In the old 2005 Title-24 energy code a residential cool roof was an optional energy efficiency measure.
Cool roof standards are designed to reduce air conditioner and other forms of hi energy use temperature control devices demand on energy usage.
In order to determine how the requirements affect you, we’ve put together an easy five-step process to determine your specific needs.
Energy Tax Credit
The American Taxpayer Relief Act of 2012 has been extended to December 31, 2013. The bill extends the IRS Section 25c tax credit for energy efficient retrofits to existing homes. The tax credit for installed insulation materials meeting 2006 IECC requirements will be 10% of the material cost up to $500.
To qualify, improvements must be installed in an existing home and your principal residence. New construction and rentals do not qualify. Tax credit does not include installation costs.
Thermal Emittance Requirements
Here’s how to determine your requirements.
Step One: Determining Your Roof Slope
- Low Slope – Is less than 2:12 pitch
- Steep Slope – Is greater than 2:12 pitch
The video below explains how to find the slope of your roof.
Step Two: Determine The Weight of the Roofing Material
- Less than 5 lb/sq. ft. (composite shingles)
- Greater than 5 lb/sq. ft. (tile roofing)
Note: As a rule, lighter weight roofing material like asphalt shingles have a lower cool roof requirements than heavier roofing products like cement or tile roofing.
Step Three: Determine your climate zone in California.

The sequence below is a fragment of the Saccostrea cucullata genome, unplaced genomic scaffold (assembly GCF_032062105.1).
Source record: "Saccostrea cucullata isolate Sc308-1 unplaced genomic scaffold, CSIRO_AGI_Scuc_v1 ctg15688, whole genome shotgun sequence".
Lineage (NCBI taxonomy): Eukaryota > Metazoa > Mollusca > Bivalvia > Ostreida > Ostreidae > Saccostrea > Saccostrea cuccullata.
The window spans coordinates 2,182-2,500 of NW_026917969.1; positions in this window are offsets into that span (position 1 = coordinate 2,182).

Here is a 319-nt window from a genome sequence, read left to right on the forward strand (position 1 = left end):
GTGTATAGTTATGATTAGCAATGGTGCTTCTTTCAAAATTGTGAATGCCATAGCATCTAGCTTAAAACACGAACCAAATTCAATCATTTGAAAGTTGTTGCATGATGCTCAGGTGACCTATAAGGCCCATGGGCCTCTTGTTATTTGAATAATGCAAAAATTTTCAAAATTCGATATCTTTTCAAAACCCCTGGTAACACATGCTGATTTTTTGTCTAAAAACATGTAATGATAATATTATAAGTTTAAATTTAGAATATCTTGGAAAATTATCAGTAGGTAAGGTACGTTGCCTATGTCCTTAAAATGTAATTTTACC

Find your requirements on the Table D 2008 Title-24 Building Efficiency Standards, Table 151-D
- Now look across the top row to find your climate zone for your home.
- Next look down along the left hand column until you come to “Roofing Products”. There you will select your roofing slope type and roofing weight per sq. ft.
- Then move to the right in the table until you see the Cool Roof requirements for your zone.
Whatever roofing product you select must meet these numbers and be certified by the Cool Roof Rating Council, (CRRC).
Note: Cool Roof products sold in California that are Energy Star Certified do not automatically qualify the product as a CRRC certified product. See quailifed CRRC product list here.
CF-6R form (Title 24 Certificate of Installation)
Click here for a copy of the CF-6R form required during final inspection
How the CF-6R works:
The CF-6R installation certificate is completed during the construction phase of the compliance and enforcement process. The CF-6R is really several documents in one. The documents are completed by the contractors responsible for installing the windows, the HVAC equipment and ducts, the insulation, and the lighting systems.
The CF-6R is signed by various installers.
- HVAC systems. The contractor who installs mechanical equipment signs this part. Heating and cooling equipment are listed and the energy efficiency, capacity, design loads and other properties of each piece of equipment is documented.